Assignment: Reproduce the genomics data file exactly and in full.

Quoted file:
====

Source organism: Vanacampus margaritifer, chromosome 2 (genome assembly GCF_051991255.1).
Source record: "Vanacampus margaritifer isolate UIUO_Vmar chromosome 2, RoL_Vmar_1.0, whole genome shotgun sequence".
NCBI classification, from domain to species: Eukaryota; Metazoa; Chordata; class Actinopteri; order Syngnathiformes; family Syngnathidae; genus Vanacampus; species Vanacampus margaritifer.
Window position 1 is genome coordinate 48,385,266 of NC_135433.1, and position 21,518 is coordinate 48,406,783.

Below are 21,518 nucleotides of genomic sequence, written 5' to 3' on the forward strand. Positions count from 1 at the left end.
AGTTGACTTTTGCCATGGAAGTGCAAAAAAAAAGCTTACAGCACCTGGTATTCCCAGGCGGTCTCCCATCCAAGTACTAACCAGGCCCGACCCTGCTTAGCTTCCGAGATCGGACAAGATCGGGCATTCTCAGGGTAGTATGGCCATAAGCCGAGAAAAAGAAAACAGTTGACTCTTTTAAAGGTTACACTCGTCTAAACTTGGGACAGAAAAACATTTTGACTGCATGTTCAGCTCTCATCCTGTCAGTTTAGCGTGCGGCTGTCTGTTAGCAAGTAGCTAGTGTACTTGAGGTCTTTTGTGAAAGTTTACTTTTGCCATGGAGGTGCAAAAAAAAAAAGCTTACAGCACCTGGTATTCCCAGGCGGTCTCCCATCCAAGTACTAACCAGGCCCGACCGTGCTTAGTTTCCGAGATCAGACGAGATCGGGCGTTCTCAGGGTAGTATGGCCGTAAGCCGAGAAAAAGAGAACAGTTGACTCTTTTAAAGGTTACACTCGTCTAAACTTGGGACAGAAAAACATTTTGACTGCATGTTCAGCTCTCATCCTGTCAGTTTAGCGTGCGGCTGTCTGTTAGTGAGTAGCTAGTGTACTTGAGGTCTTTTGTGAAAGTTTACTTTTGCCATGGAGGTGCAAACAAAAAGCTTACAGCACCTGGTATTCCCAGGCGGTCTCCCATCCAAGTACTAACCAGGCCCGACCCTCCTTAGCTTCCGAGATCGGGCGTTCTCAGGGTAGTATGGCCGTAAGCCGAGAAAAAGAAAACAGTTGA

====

Source organism: Vanacampus margaritifer, chromosome 2 (genome assembly GCF_051991255.1).
Source record: "Vanacampus margaritifer isolate UIUO_Vmar chromosome 2, RoL_Vmar_1.0, whole genome shotgun sequence".
NCBI classification, from domain to species: Eukaryota; Metazoa; Chordata; class Actinopteri; order Syngnathiformes; family Syngnathidae; genus Vanacampus; species Vanacampus margaritifer.
Window position 1 is genome coordinate 48,385,266 of NC_135433.1, and position 21,518 is coordinate 48,406,783.

Below are 21,518 nucleotides of genomic sequence, written 5' to 3' on the forward strand. Positions count from 1 at the left end.
AGTTGACTTTTGCCATGGAAGTGCAAAAAAAAAGCTTACAGCACCTGGTATTCCCAGGCGGTCTCCCATCCAAGTACTAACCAGGCCCGACCCTGCTTAGCTTCCGAGATCGGACAAGATCGGGCATTCTCAGGGTAGTATGGCCATAAGCCGAGAAAAAGAAAACAGTTGACTCTTTTAAAGGTTACACTCGTCTAAACTTGGGACAGAAAAACATTTTGACTGCATGTTCAGCTCTCATCCTGTCAGTTTAGCGTGCGGCTGTCTGTTAGCAAGTAGCTAGTGTACTTGAGGTCTTTTGTGAAAGTTTACTTTTGCCATGGAGGTGCAAAAAAAAAAAGCTTACAGCACCTGGTATTCCCAGGCGGTCTCCCATCCAAGTACTAACCAGGCCCGACCGTGCTTAGTTTCCGAGATCAGACGAGATCGGGCGTTCTCAGGGTAGTATGGCCGTAAGCCGAGAAAAAGAGAACAGTTGACTCTTTTAAAGGTTACACTCGTCTAAACTTGGGACAGAAAAACATTTTGACTGCATGTTCAGCTCTCATCCTGTCAGTTTAGCGTGCGGCTGTCTGTTAGTGAGTAGCTAGTGTACTTGAGGTCTTTTGTGAAAGTTTACTTTTGCCATGGAGGTGCAAACAAAAAGCTTACAGCACCTGGTATTCCCAGGCGGTCTCCCATCCAAGTACTAACCAGGCCCGACCCTCCTTAGCTTCCGAGATCGGGCGTTCTCAGGGTAGTATGGCCGTAAGCCGAGAAAAAGAAAACAGTTGA